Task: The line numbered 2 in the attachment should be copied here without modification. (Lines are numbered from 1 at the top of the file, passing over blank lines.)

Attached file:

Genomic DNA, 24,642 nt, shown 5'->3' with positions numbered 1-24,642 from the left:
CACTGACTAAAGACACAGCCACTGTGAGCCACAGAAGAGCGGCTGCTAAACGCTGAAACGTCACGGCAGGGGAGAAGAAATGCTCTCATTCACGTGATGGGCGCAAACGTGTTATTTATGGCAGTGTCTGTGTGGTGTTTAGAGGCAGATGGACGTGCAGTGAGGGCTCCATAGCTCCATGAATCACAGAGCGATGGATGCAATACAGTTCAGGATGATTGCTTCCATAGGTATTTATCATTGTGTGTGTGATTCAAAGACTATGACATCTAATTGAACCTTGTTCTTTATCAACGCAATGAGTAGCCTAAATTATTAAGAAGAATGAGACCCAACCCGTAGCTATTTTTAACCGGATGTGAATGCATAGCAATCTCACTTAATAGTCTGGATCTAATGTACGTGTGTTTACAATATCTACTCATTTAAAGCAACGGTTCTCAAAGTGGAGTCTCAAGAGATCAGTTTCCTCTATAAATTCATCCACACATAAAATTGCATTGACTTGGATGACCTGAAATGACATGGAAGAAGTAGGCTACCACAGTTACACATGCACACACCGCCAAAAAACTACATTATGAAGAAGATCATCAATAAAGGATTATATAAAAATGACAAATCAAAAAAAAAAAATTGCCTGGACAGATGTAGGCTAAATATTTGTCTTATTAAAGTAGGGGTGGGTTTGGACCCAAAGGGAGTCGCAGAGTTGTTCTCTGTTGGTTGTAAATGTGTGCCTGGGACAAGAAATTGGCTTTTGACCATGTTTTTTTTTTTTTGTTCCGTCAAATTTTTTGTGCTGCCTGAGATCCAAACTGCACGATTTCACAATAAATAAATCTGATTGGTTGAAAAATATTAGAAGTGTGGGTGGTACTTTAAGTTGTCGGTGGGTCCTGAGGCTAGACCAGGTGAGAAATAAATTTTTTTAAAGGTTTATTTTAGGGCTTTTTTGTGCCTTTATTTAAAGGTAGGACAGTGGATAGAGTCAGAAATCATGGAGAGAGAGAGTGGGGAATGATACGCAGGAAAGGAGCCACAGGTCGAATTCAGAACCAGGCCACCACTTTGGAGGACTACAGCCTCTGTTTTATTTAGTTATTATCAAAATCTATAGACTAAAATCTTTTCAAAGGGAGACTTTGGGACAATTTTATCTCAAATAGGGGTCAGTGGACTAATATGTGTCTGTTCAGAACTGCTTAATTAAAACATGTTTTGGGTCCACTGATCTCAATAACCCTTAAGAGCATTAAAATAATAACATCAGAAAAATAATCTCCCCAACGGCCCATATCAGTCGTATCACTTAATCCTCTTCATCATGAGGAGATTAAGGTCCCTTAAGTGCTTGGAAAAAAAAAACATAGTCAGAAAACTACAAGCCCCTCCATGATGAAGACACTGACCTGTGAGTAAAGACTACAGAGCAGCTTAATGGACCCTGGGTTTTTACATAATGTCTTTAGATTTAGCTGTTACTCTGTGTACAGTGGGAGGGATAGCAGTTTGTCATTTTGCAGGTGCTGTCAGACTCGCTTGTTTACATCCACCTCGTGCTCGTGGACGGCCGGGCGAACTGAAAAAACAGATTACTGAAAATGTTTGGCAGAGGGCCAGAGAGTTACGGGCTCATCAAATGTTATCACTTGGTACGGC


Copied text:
CACTGACTAAAGACACAGCCACTGTGAGCCACAGAAGAGCGGCTGCTAAACGCTGAAACGTCACGGCAGGGGAGAAGAAATGCTCTCATTCACGTGATGGGCGCAAACGTGTTATTTATGGCAGTGTCTGTGTGGTGTTTAGAGGCAGATGGACGTGCAGTGAGGGCTCCATAGCTCCATGAATCACAGAGCGATGGATGCAATACAGTTCAGGATGATTGCTTCCATAGGTATTTATCATTGTGTGTGTGATTCAAAGACTATGACATCTAATTGAACCTTGTTCTTTATCAACGCAATGAGTAGCCTAAATTATTAAGAAGAATGAGACCCAACCCGTAGCTATTTTTAACCGGATGTGAATGCATAGCAATCTCACTTAATAGTCTGGATCTAATGTACGTGTGTTTACAATATCTACTCATTTAAAGCAACGGTTCTCAAAGTGGAGTCTCAAGAGATCAGTTTCCTCTATAAATTCATCCACACATAAAATTGCATTGACTTGGATGACCTGAAATGACATGGAAGAAGTAGGCTACCACAGTTACACATGCACACACCGCCAAAAAACTACATTATGAAGAAGATCATCAATAAAGGATTATATAAAAATGACAAATCAAAAAAAAAAAATTGCCTGGACAGATGTAGGCTAAATATTTGTCTTATTAAAGTAGGGGTGGGTTTGGACCCAAAGGGAGTCGCAGAGTTGTTCTCTGTTGGTTGTAAATGTGTGCCTGGGACAAGAAATTGGCTTTTGACCATGTTTTTTTTTTTTTGTTCCGTCAAATTTTTTGTGCTGCCTGAGATCCAAACTGCACGATTTCACAATAAATAAATCTGATTGGTTGAAAAATATTAGAAGTGTGGGTGGTACTTTAAGTTGTCGGTGGGTCCTGAGGCTAGACCAGGTGAGAAATAAATTTTTTTAAAGGTTTATTTTAGGGCTTTTTTGTGCCTTTATTTAAAGGTAGGACAGTGGATAGAGTCAGAAATCATGGAGAGAGAGAGTGGGGAATGATACGCAGGAAAGGAGCCACAGGTCGAATTCAGAACCAGGCCACCACTTTGGAGGACTACAGCCTCTGTTTTATTTAGTTATTATCAAAATCTATAGACTAAAATCTTTTCAAAGGGAGACTTTGGGACAATTTTATCTCAAATAGGGGTCAGTGGACTAATATGTGTCTGTTCAGAACTGCTTAATTAAAACATGTTTTGGGTCCACTGATCTCAATAACCCTTAAGAGCATTAAAATAATAACATCAGAAAAATAATCTCCCCAACGGCCCATATCAGTCGTATCACTTAATCCTCTTCATCATGAGGAGATTAAGGTCCCTTAAGTGCTTGGAAAAAAAAAACATAGTCAGAAAACTACAAGCCCCTCCATGATGAAGACACTGACCTGTGAGTAAAGACTACAGAGCAGCTTAATGGACCCTGGGTTTTTACATAATGTCTTTAGATTTAGCTGTTACTCTGTGTACAGTGGGAGGGATAGCAGTTTGTCATTTTGCAGGTGCTGTCAGACTCGCTTGTTTACATCCACCTCGTGCTCGTGGACGGCCGGGCGAACTGAAAAAACAGATTACTGAAAATGTTTGGCAGAGGGCCAGAGAGTTACGGGCTCATCAAATGTTATCACTTGGTACGGC